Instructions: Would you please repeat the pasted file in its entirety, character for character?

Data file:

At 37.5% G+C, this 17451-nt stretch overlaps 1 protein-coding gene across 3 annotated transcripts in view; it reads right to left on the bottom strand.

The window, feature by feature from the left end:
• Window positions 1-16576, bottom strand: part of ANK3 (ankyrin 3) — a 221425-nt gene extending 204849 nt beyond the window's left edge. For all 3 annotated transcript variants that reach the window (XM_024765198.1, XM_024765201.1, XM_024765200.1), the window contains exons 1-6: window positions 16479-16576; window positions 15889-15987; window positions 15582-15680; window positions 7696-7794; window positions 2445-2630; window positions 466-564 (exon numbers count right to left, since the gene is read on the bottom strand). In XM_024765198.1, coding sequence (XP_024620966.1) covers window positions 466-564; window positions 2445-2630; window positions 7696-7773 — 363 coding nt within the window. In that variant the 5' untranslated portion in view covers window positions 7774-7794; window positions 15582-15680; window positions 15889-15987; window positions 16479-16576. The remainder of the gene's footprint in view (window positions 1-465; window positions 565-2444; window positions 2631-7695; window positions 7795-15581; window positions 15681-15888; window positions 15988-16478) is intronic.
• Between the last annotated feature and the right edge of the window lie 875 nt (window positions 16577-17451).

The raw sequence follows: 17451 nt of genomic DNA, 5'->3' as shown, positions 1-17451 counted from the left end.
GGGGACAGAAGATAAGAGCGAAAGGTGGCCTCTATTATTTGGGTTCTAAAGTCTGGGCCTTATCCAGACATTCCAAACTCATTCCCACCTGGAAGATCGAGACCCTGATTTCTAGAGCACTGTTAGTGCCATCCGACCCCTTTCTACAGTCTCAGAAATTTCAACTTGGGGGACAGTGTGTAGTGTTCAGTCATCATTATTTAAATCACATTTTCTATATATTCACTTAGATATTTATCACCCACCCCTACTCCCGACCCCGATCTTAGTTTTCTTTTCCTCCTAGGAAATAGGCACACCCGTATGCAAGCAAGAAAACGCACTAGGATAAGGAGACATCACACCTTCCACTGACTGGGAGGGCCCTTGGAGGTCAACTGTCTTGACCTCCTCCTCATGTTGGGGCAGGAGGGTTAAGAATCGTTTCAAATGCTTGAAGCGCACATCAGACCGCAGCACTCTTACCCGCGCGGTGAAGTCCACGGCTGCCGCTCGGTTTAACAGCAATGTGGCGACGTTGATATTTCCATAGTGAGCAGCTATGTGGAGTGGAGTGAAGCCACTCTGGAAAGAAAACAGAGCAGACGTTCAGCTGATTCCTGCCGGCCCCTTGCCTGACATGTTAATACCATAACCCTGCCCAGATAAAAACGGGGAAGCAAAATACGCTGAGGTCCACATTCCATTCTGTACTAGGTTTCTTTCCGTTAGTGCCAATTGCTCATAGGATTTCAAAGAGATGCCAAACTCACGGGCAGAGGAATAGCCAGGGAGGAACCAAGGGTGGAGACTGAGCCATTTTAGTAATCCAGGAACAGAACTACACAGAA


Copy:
At 37.5% G+C, this 17451-nt stretch overlaps 1 protein-coding gene across 3 annotated transcripts in view; it reads right to left on the bottom strand.

The window, feature by feature from the left end:
• Window positions 1-16576, bottom strand: part of ANK3 (ankyrin 3) — a 221425-nt gene extending 204849 nt beyond the window's left edge. For all 3 annotated transcript variants that reach the window (XM_024765198.1, XM_024765201.1, XM_024765200.1), the window contains exons 1-6: window positions 16479-16576; window positions 15889-15987; window positions 15582-15680; window positions 7696-7794; window positions 2445-2630; window positions 466-564 (exon numbers count right to left, since the gene is read on the bottom strand). In XM_024765198.1, coding sequence (XP_024620966.1) covers window positions 466-564; window positions 2445-2630; window positions 7696-7773 — 363 coding nt within the window. In that variant the 5' untranslated portion in view covers window positions 7774-7794; window positions 15582-15680; window positions 15889-15987; window positions 16479-16576. The remainder of the gene's footprint in view (window positions 1-465; window positions 565-2444; window positions 2631-7695; window positions 7795-15581; window positions 15681-15888; window positions 15988-16478) is intronic.
• Between the last annotated feature and the right edge of the window lie 875 nt (window positions 16577-17451).

The raw sequence follows: 17451 nt of genomic DNA, 5'->3' as shown, positions 1-17451 counted from the left end.
GGGGACAGAAGATAAGAGCGAAAGGTGGCCTCTATTATTTGGGTTCTAAAGTCTGGGCCTTATCCAGACATTCCAAACTCATTCCCACCTGGAAGATCGAGACCCTGATTTCTAGAGCACTGTTAGTGCCATCCGACCCCTTTCTACAGTCTCAGAAATTTCAACTTGGGGGACAGTGTGTAGTGTTCAGTCATCATTATTTAAATCACATTTTCTATATATTCACTTAGATATTTATCACCCACCCCTACTCCCGACCCCGATCTTAGTTTTCTTTTCCTCCTAGGAAATAGGCACACCCGTATGCAAGCAAGAAAACGCACTAGGATAAGGAGACATCACACCTTCCACTGACTGGGAGGGCCCTTGGAGGTCAACTGTCTTGACCTCCTCCTCATGTTGGGGCAGGAGGGTTAAGAATCGTTTCAAATGCTTGAAGCGCACATCAGACCGCAGCACTCTTACCCGCGCGGTGAAGTCCACGGCTGCCGCTCGGTTTAACAGCAATGTGGCGACGTTGATATTTCCATAGTGAGCAGCTATGTGGAGTGGAGTGAAGCCACTCTGGAAAGAAAACAGAGCAGACGTTCAGCTGATTCCTGCCGGCCCCTTGCCTGACATGTTAATACCATAACCCTGCCCAGATAAAAACGGGGAAGCAAAATACGCTGAGGTCCACATTCCATTCTGTACTAGGTTTCTTTCCGTTAGTGCCAATTGCTCATAGGATTTCAAAGAGATGCCAAACTCACGGGCAGAGGAATAGCCAGGGAGGAACCAAGGGTGGAGACTGAGCCATTTTAGTAATCCAGGAACAGAACTACACAGAA